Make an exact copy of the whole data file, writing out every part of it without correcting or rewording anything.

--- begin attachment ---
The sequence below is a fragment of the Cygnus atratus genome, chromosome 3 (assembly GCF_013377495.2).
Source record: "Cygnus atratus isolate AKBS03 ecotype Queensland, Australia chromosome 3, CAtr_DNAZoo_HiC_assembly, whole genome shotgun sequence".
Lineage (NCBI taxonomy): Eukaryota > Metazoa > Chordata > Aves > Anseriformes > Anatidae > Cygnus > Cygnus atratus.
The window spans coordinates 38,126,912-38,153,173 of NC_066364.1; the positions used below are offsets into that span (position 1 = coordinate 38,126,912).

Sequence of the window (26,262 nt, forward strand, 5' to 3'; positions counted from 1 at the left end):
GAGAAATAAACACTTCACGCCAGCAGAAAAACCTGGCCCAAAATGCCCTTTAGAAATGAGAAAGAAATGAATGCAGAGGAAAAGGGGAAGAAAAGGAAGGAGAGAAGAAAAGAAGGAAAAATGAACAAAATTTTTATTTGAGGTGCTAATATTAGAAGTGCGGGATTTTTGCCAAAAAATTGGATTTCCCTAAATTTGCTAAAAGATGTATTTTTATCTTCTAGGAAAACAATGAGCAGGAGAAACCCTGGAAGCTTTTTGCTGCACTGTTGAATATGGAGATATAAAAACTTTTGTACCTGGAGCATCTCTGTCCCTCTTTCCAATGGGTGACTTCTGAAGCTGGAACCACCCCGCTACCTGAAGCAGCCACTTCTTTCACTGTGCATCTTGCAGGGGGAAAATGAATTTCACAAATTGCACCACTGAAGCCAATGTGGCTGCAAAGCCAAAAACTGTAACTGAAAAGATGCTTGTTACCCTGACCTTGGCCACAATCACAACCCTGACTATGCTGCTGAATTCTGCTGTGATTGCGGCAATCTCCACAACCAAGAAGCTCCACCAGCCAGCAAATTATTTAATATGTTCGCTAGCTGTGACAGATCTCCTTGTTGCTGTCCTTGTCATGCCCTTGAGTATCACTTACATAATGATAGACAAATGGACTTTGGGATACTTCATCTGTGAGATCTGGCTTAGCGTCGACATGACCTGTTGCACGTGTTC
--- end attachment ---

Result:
The sequence below is a fragment of the Cygnus atratus genome, chromosome 3 (assembly GCF_013377495.2).
Source record: "Cygnus atratus isolate AKBS03 ecotype Queensland, Australia chromosome 3, CAtr_DNAZoo_HiC_assembly, whole genome shotgun sequence".
Lineage (NCBI taxonomy): Eukaryota > Metazoa > Chordata > Aves > Anseriformes > Anatidae > Cygnus > Cygnus atratus.
The window spans coordinates 38,126,912-38,153,173 of NC_066364.1; the positions used below are offsets into that span (position 1 = coordinate 38,126,912).

Sequence of the window (26,262 nt, forward strand, 5' to 3'; positions counted from 1 at the left end):
GAGAAATAAACACTTCACGCCAGCAGAAAAACCTGGCCCAAAATGCCCTTTAGAAATGAGAAAGAAATGAATGCAGAGGAAAAGGGGAAGAAAAGGAAGGAGAGAAGAAAAGAAGGAAAAATGAACAAAATTTTTATTTGAGGTGCTAATATTAGAAGTGCGGGATTTTTGCCAAAAAATTGGATTTCCCTAAATTTGCTAAAAGATGTATTTTTATCTTCTAGGAAAACAATGAGCAGGAGAAACCCTGGAAGCTTTTTGCTGCACTGTTGAATATGGAGATATAAAAACTTTTGTACCTGGAGCATCTCTGTCCCTCTTTCCAATGGGTGACTTCTGAAGCTGGAACCACCCCGCTACCTGAAGCAGCCACTTCTTTCACTGTGCATCTTGCAGGGGGAAAATGAATTTCACAAATTGCACCACTGAAGCCAATGTGGCTGCAAAGCCAAAAACTGTAACTGAAAAGATGCTTGTTACCCTGACCTTGGCCACAATCACAACCCTGACTATGCTGCTGAATTCTGCTGTGATTGCGGCAATCTCCACAACCAAGAAGCTCCACCAGCCAGCAAATTATTTAATATGTTCGCTAGCTGTGACAGATCTCCTTGTTGCTGTCCTTGTCATGCCCTTGAGTATCACTTACATAATGATAGACAAATGGACTTTGGGATACTTCATCTGTGAGATCTGGCTTAGCGTCGACATGACCTGTTGCACGTGTTC